He’s an early riser — “I mean, early, like, really early. Like, 2 o’clock, 2:30 early” — McGillivray will stay up later than usual the night before the race and try not to wake up until 5 or 6 a.m. on Friday. When he does get his day started, he will run through his to-do list make sure every is just so, sending e-mails and making phone calls to “triple check” everything is in order for the race. He’ll monitor the weather — the forecast for Friday calls for rain — and work with the Fenway Park crew if any time adjustments for the race need to be made. (“I’m not even sure what that means at the moment,” he said.)
He’ll arrive around 2 p.m. to help with set-up before competitors arrive at 3:30 p.m.
He’ll guide the runners toward the visitor’s clubhouse, where they will each have an assigned locker corresponding with their bib number. And he’ll deliver his pre-race speech at about 4:15 p.m. before directing the participants back to the field for a warmup and then the start of a race he’s thought about for decades.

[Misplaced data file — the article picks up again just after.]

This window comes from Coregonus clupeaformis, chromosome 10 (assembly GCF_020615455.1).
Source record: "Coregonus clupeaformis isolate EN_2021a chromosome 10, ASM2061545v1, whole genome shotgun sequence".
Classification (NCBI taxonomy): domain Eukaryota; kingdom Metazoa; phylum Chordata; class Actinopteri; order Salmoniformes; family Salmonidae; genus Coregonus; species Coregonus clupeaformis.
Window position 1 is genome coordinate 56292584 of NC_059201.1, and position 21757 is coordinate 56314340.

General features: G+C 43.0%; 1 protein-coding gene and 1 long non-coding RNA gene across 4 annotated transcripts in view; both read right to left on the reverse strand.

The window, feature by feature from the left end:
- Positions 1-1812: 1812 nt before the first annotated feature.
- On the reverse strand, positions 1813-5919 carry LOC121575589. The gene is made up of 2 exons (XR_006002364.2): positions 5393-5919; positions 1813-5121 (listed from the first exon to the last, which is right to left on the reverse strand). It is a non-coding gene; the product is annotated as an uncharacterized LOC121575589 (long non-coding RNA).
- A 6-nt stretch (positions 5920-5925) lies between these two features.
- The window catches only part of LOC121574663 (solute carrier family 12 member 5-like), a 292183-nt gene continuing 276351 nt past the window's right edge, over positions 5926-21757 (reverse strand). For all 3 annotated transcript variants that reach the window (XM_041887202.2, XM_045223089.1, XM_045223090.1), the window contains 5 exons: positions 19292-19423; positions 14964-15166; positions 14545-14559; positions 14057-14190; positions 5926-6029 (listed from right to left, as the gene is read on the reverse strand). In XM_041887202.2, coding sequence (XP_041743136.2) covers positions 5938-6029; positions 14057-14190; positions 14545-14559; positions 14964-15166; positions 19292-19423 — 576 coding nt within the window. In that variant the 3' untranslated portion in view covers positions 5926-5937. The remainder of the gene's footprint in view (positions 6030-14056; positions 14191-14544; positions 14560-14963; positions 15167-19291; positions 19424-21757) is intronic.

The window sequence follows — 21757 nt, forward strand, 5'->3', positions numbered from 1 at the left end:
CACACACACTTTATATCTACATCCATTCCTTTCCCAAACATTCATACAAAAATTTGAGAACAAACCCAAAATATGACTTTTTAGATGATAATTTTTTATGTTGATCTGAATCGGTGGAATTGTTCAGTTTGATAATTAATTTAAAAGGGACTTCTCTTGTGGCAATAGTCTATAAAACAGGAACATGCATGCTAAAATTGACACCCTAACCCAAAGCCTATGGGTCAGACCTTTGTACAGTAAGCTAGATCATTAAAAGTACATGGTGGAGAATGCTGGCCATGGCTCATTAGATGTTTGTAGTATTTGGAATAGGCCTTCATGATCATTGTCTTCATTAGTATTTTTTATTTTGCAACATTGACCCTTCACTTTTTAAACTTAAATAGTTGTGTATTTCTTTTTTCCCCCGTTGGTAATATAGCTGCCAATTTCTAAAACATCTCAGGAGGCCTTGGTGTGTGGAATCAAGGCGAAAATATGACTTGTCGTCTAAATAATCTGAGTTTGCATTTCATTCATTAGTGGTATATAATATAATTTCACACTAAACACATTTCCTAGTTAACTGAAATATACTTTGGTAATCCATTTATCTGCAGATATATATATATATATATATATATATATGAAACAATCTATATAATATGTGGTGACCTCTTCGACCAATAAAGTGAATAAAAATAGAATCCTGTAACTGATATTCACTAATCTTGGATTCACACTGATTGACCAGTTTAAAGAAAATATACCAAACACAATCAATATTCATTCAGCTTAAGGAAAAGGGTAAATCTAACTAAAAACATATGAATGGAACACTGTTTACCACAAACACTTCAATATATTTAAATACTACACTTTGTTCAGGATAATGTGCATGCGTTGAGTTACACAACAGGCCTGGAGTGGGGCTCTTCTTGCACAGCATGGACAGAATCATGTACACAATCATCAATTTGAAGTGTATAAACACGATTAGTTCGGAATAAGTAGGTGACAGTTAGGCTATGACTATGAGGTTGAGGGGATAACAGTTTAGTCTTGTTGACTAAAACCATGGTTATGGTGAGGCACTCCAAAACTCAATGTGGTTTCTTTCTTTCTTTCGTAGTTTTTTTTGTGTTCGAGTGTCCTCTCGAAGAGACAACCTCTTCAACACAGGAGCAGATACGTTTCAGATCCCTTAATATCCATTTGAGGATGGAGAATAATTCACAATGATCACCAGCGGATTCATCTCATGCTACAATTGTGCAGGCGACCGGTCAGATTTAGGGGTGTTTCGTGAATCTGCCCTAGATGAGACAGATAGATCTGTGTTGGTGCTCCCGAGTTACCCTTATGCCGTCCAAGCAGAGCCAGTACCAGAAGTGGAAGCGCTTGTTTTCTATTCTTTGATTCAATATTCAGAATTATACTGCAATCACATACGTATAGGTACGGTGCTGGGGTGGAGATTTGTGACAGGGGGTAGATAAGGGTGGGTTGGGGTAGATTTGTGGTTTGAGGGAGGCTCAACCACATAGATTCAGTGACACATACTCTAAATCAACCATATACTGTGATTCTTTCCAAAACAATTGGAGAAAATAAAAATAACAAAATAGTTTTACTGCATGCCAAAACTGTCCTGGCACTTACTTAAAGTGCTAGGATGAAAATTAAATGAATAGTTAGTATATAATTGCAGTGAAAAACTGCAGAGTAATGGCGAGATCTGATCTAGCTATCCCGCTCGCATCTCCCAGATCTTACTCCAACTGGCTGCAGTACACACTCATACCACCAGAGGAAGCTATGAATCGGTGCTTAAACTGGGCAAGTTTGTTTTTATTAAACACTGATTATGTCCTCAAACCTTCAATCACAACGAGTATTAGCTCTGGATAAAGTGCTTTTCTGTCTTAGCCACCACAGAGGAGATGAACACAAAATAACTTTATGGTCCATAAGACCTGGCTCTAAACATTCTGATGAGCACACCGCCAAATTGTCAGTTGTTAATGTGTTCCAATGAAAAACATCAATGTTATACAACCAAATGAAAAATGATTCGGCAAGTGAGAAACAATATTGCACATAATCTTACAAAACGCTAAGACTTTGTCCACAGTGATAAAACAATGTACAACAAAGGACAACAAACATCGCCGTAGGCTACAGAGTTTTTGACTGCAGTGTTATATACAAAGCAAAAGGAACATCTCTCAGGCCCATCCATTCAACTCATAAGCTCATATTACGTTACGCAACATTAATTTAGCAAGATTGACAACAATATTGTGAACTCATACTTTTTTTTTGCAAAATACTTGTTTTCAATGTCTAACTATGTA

Despite offers from colleagues around the country to help put on a marathon in other ballparks and stadiums earlier in the year, McGillivray stayed the course to make Fenway the first to host something like this.
“I mean, the oldest ballpark in America, and my hometown and the most iconic facility in the country if not the world, sports stadium,” he said. “It has to be Fenway. So it’s exciting that it is.”
. . .
A couple additional details from our interview with McGillivray: